From the February 2011 Inspire from A Thomas Jefferson Education website.
So much has been said about the importance of reading to our kids; and those of us who do can attest that it’s a formative experience–on so many levels:
A shared language
Reliving the past
Pity and compassion
Empathy for others
Shared stories/quotes/inside jokes
Moments of transparency and unguarded confiding
Feelings of righteous outrage and commitment to make a difference
Self discovery and desire to improve
Exploring new ideas/places/words/peoples/images
Connecting with our ancestors/predecessors
Deepened affection for family
–and so much more…
It occurred to me one day last week, when I was teaching a little lesson for a group of friends and their kids (we take weekly turns for an hour of class before the kids play together), that I do something a little more than just reading. It’s one of those things that comes so naturally that sometimes you forget to even comment on it or suggest it to others.
As I taught our little group about the the power of stories to help us “Remember”, I retold the traditional folktale of the 3 Little Pigs–not the Disney version, but the one where the piggies actually get gobbled up because their houses were not made to last. And then I did what I always do: I started to ask questions about the story.
We had a discussion about it. In technical mentoring terms, we had a “debriefing.” It took longer to discuss the story and listen to the responses from the kids and their moms than it did to tell the thing, and it could have gone on for three times as long. There is so much to talk about when you have a good quality story!
I found a version on the web that’s really close to the one I read to the kids. You can view it here. (Click on the arrows at the bottom of each illustrated panel to “turn the page”.)
Some of the things we discussed:
Why did the piggies leave their first home?
Where did the little pigs get the materials to build their houses?
Does it seem strange that the man gave away the straw/wood/bricks just because the pigs needed them and asked for them–without paying?
Do you think the man would have given away the materials if they hadn’t asked?
Who in our lives gives us what we need, just because we ask?
Why is asking an important part of that process?
How did the pigs get the houses? [They built them]
How much did they cost? [Only the cost of their labor]
So basically, they all cost the pigs the same amount; which house was the most valuable, and why?
Why would a pig ask for free materials of lesser value, and put his effort into building a house that doesn’t actually do what a house should do–protect and shelter?
Do we ever ask for things that aren’t of lasting value?
Do we ever put our effort into things that don’t serve our interests? How/What?
Did the unfortunate piggies try to avoid the wolf? Why were they unable to do so? [Because they had not prepared adequately]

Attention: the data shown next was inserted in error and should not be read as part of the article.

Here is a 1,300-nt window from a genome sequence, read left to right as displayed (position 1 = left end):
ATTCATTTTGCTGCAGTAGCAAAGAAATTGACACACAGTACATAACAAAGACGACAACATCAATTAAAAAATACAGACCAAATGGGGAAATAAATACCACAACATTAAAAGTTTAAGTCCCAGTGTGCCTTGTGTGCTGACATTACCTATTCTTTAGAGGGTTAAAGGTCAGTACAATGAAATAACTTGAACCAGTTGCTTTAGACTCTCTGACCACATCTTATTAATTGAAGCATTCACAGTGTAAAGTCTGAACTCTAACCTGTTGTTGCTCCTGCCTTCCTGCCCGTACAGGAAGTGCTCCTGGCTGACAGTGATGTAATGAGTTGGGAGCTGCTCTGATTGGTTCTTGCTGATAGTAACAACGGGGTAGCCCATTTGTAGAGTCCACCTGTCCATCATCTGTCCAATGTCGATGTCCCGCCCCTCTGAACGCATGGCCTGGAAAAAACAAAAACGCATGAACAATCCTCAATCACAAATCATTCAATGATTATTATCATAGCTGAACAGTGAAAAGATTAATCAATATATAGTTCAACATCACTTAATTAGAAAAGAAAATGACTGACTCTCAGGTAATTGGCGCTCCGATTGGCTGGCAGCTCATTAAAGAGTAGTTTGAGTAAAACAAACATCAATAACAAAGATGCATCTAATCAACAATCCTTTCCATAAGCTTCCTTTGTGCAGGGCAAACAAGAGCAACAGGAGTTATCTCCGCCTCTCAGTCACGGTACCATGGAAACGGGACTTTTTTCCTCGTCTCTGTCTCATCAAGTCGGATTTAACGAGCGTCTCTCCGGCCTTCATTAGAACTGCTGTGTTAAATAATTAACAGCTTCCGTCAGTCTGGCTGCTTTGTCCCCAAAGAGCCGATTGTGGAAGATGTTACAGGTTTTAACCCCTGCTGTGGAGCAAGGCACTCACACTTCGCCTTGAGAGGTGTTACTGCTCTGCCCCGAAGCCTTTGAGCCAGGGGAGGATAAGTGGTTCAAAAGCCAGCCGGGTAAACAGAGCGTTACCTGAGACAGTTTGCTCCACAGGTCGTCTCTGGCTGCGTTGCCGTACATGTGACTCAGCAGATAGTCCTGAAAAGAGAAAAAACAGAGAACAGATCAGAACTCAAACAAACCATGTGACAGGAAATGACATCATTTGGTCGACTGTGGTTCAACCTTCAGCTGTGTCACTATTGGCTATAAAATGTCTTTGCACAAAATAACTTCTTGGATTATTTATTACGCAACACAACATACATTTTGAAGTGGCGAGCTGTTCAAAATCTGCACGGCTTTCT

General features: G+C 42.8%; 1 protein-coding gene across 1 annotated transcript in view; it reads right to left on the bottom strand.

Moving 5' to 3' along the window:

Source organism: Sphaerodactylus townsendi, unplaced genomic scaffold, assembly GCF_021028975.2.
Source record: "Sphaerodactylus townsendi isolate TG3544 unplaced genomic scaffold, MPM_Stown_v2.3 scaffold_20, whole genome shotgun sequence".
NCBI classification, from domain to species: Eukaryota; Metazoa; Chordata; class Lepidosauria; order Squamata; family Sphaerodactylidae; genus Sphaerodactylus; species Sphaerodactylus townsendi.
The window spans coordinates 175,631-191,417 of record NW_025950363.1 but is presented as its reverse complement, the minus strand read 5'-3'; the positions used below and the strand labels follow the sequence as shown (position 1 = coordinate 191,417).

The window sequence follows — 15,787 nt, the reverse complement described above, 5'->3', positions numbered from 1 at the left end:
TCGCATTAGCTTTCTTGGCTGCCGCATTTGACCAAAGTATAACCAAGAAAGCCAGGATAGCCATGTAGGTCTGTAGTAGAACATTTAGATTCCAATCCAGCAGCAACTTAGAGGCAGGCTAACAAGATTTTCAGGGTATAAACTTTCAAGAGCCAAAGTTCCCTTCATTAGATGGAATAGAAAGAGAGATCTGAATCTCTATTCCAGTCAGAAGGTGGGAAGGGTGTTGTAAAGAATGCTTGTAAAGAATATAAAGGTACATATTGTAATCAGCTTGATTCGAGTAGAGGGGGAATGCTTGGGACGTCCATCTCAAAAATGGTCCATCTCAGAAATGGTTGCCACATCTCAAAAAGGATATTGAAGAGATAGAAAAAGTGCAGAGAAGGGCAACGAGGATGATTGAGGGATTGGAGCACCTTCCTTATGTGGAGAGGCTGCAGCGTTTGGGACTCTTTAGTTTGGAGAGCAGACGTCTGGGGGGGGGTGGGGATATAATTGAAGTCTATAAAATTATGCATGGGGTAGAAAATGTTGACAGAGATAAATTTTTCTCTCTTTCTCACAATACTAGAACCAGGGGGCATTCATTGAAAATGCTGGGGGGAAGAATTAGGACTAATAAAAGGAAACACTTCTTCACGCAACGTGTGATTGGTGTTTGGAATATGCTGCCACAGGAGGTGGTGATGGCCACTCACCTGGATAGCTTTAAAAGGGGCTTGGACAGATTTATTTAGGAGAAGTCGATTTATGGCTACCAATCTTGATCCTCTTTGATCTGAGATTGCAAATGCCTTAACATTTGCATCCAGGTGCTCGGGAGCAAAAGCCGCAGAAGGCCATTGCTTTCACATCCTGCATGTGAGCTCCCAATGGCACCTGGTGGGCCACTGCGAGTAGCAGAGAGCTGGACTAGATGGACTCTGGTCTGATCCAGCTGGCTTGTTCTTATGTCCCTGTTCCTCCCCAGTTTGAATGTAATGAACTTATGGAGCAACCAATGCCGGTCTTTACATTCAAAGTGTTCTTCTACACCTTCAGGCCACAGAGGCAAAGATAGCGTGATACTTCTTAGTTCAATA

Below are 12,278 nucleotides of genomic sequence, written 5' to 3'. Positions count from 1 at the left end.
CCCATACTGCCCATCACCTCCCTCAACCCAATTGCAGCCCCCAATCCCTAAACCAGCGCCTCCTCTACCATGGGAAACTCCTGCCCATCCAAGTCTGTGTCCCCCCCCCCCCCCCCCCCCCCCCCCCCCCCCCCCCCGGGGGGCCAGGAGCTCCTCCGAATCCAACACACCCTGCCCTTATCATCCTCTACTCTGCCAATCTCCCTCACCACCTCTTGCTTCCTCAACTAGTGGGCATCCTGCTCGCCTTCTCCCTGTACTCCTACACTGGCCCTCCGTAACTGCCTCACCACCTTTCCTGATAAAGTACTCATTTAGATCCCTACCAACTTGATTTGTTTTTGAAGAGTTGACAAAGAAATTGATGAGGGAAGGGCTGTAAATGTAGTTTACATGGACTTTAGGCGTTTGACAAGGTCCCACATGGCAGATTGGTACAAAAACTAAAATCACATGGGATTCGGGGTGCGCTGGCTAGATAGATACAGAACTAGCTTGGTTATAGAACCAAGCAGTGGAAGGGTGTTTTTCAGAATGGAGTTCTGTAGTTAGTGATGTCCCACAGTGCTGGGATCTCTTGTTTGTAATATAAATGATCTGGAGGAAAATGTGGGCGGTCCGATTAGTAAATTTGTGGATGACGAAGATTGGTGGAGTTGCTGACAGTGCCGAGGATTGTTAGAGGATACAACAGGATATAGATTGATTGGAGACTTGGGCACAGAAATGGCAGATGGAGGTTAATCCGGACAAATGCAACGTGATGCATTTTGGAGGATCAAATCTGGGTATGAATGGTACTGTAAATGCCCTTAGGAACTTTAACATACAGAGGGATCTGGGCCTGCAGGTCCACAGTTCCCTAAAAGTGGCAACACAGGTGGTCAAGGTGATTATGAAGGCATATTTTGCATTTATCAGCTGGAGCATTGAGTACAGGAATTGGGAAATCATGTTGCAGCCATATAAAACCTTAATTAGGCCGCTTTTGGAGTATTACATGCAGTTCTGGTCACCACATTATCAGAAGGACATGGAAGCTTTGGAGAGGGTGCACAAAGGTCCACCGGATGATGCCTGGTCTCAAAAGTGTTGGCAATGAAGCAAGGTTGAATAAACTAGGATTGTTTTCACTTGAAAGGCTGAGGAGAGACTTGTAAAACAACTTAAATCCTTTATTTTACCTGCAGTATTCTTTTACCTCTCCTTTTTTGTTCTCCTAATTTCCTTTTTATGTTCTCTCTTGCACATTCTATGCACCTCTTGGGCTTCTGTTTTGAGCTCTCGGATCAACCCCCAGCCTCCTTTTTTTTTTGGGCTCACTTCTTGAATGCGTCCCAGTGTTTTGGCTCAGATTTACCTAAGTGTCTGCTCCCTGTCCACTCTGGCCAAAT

Did the wise piggy try to avoid the wolf? How? [He put in extra effort to use the resources he had been freely given by the man so that the wolf wouldn't be able to enter his home. He also made plans and sacrifices in an effort to never be in the same place with the wolf when he had to leave his home.]
What happened to the foolish piggies? Does misfortune ever come to those who mean well but do less than they could?
How does this apply to us?
When it comes to family reading time (or personal reading, or leisure pursuits), are we choosing materials freely available to us that don’t serve our interests? Are we putting in the time and effort, but getting inferior results?
GIGO. The lesson of the 3 Pigs tells us this:
Choose the highest quality materials
Put in the extra effort to put them to work (Don’t just read; interact. Don’t just lecture; listen.)
Shun, dismiss and expel the influences that distract, compete or deceive
I think sometimes moms and dads feel overwhelmed, frustrated or disillusioned with their family’s education and have no idea that the fix could be as simple as having a family reading time with a great classic. Consider: if I had chosen a different version of the 3 Little Pigs, what kind of discussion might have ensued? How might I have spent that 30 minutes? What additional effort or floundering might I have gone to, and never had such an enriching and bonding experience with my kids and friends?
To my way of thinking, it would have been a lot harder, and a lot less fulfilling. When we’re engaged with a great classic, I don’t have to have 7 different lessons going on for 7 different kids at home. They each take from that experience something that applies to them specifically. In fact, my 18-year-old daughter happened to pass by the parlor while I was leading the 3 Pigs discussion and she stayed to take it in. It was every bit as interesting and relevant for her as it was for my neighbor’s 4 year old. She commented to me afterward that she hadn’t realized how much there was to think about in that story! My response: that’s the power of classics and mentors. GIGO. Quality in, quality out.
And in this case, quality also translates to all the wonderful feelings and experiences I listed at the beginning of this article. After such a discussion, the natural result is a spirit of harmony and productivity that never fails to lead to other wonderful projects and happy times throughout the rest of the day. Isn’t that more productive and less stressful than the alternative?
What do you think will happen to your family’s education when you input the classics and debrief with interactive listening? What will the output be? Sounds like a good time to employ the scientific method….